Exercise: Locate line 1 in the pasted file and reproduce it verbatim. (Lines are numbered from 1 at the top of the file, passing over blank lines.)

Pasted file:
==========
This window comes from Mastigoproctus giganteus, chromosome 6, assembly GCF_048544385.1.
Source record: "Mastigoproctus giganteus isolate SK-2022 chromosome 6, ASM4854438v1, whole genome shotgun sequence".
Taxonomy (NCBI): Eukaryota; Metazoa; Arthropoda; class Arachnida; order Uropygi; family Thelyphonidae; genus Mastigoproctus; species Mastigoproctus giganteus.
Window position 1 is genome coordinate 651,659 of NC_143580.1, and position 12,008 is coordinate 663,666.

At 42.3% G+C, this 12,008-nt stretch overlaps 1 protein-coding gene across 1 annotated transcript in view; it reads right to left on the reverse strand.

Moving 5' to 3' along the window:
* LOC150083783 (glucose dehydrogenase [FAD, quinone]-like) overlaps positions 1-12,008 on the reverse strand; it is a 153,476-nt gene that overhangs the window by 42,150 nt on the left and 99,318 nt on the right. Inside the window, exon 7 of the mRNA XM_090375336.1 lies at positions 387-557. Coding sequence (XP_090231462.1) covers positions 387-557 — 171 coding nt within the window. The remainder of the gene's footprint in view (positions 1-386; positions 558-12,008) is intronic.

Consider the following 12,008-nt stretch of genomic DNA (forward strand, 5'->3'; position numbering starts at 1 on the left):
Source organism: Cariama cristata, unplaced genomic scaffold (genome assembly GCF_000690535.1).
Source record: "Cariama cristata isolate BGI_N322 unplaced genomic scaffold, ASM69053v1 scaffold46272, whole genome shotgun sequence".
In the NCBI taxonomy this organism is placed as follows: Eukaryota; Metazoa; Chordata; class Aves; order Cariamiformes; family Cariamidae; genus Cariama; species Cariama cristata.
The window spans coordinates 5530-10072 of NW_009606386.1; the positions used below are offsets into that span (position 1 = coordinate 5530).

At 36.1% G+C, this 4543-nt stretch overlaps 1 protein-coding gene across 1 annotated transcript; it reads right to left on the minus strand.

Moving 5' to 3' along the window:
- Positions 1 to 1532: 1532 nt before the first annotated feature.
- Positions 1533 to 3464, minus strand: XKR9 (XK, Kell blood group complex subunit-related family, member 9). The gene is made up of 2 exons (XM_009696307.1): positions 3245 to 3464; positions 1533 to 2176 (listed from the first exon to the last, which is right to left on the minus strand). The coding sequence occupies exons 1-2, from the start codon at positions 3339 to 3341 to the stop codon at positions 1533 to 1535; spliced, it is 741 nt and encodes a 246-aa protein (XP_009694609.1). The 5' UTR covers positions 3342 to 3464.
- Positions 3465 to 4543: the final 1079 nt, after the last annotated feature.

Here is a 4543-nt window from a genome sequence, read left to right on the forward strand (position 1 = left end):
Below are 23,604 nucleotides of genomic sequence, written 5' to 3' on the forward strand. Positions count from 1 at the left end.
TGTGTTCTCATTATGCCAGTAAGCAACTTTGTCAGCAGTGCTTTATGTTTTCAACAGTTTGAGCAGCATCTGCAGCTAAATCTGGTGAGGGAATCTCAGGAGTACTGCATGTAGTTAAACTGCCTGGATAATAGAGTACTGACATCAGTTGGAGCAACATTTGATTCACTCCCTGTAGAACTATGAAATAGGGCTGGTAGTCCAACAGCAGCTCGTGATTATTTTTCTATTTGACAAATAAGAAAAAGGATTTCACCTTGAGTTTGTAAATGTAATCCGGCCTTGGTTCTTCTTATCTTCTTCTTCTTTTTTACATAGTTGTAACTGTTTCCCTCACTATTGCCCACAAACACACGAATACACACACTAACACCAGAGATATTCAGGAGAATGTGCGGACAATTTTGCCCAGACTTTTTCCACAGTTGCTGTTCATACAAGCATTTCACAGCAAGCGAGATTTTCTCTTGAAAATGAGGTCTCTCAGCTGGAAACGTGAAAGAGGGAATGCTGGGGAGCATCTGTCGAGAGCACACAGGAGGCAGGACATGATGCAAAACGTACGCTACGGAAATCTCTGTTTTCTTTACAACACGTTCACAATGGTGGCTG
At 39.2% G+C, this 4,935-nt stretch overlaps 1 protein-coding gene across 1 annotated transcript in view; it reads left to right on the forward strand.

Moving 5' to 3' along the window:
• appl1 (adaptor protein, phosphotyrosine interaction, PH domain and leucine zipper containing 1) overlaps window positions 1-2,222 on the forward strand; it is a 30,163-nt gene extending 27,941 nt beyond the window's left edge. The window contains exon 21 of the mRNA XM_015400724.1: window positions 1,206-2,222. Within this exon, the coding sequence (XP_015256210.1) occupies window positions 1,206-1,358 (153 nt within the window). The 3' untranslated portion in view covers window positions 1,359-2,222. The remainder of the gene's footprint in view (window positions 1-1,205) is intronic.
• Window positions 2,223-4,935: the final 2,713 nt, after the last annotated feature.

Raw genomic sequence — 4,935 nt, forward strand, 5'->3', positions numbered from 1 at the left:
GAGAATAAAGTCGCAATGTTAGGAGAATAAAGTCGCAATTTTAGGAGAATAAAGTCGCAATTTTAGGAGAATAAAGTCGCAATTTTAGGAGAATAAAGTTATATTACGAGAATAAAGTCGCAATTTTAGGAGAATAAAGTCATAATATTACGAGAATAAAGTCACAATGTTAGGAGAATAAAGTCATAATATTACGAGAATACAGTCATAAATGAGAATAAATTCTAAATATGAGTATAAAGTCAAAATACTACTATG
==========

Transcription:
This window comes from Mastigoproctus giganteus, chromosome 6, assembly GCF_048544385.1.